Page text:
CLASP Mediates Microtubule Repair by Restricting Lattice Damage and Regulating Tubulin Incorporation

Curr Biol. 2020 Jun 8;30(11):2175-2183.e6. doi: 10.1016/j.cub.2020.03.070. Epub 2020 Apr 30.


Microtubules play a key role in cell division, motility, and intracellular trafficking. Microtubule lattices are generally regarded as stable structures that undergo turnover through dynamic instability of their ends [1]. However, recent evidence suggests that microtubules also exchange tubulin dimers at the sites of lattice defects, which can be induced by mechanical stress, severing enzymes, or occur spontaneously during polymerization [2-6]. Tubulin incorporation can restore microtubule integrity; moreover, "islands" of freshly incorporated GTP-tubulin can inhibit microtubule disassembly and promote rescues [3, 4, 6-8]. Microtubule repair occurs in vitro in the presence of tubulin alone [2-6, 9]. However, in cells, it is likely to be regulated by specific factors, the nature of which is currently unknown. CLASPs are interesting candidates for microtubule repair because they induce microtubule nucleation, stimulate rescue, and suppress catastrophes by stabilizing incomplete growing plus ends with lagging protofilaments and promoting their conversion into complete ones [10-17]. Here, we used in vitro reconstitution assays combined with laser microsurgery and microfluidics to show that CLASP2α indeed stimulates microtubule lattice repair. CLASP2α promoted tubulin incorporation into damaged lattice sites, thereby restoring microtubule integrity. Furthermore, it induced the formation of complete tubes from partial protofilament assemblies and inhibited microtubule softening caused by hydrodynamic-flow-induced bending. The catastrophe-suppressing domain of CLASP2α, TOG2, combined with a microtubule-tethering region, was sufficient to stimulate microtubule repair, suggesting that catastrophe suppression and lattice repair are mechanistically similar. Our results suggest that the cellular machinery controlling microtubule nucleation and growth can also help to maintain microtubule integrity.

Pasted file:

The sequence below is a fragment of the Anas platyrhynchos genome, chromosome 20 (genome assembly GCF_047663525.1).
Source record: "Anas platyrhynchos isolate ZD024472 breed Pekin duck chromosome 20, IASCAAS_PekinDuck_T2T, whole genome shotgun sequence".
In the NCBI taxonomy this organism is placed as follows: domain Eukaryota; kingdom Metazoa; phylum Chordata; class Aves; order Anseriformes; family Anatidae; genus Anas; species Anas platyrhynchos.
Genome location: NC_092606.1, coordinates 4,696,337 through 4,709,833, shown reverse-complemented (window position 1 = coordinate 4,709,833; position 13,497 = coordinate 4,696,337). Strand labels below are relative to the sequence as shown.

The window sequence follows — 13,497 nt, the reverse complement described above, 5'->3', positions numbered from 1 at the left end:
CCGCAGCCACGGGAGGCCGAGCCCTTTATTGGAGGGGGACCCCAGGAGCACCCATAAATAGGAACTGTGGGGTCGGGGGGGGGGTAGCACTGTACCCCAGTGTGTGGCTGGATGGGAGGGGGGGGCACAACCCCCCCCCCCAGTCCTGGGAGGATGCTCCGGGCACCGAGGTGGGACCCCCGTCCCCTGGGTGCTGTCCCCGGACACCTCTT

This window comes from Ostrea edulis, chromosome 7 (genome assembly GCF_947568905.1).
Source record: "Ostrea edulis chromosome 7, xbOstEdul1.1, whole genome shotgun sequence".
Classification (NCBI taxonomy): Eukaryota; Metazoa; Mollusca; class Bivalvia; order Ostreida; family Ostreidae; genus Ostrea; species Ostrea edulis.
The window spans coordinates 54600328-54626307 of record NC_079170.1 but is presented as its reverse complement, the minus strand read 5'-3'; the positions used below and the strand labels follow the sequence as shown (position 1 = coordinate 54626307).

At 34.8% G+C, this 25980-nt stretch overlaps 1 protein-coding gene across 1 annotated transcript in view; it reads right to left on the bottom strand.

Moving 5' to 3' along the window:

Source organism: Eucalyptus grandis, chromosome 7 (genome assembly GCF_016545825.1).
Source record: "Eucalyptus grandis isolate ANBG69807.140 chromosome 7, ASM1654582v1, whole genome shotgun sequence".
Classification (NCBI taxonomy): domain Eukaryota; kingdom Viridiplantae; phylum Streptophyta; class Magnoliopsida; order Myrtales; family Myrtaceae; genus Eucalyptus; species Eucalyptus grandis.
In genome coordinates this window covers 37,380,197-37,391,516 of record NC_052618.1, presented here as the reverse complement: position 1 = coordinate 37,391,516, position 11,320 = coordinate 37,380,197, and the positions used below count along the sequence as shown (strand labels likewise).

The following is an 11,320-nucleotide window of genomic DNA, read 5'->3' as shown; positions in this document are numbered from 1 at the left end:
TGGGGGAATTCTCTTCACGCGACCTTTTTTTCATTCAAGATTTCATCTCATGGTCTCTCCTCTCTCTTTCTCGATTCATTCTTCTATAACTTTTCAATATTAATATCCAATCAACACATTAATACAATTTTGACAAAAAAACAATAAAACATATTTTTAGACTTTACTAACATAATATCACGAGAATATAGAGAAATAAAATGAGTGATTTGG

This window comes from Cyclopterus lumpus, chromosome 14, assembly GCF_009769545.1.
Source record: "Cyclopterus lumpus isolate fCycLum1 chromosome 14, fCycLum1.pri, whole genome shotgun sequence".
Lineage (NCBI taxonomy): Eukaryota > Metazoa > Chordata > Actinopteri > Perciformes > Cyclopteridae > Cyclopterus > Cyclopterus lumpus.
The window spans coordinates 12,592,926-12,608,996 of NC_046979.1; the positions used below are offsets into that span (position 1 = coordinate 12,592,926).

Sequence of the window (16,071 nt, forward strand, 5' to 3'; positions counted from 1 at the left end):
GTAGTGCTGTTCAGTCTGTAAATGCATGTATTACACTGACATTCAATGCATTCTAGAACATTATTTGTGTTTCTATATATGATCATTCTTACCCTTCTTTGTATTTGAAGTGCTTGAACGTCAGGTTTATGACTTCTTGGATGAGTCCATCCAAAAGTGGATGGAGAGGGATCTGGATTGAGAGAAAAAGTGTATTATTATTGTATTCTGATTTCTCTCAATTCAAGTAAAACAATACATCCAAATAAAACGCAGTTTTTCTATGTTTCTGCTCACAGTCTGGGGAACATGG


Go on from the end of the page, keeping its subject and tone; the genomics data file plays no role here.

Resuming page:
Keywords: CLASP; TOG2; in vitro reconstitution; laser microsurgery; lattice defects; microtubule catastrophe; microtubule dynamics; microtubule repair; microtubule rescue; tubulin.

Publication types

  • Research Support, Non-U.S. Gov't

MeSH terms

  • HEK293 Cells
  • Humans
  • Microtubule-Associated Proteins / genetics*
  • Microtubule-Associated Proteins / metabolism
  • Microtubules / metabolism*
  • Protein Binding
  • Tubulin / metabolism*


  • CLASP2 protein, human
  • Microtubule-Associated Proteins
  • Tubulin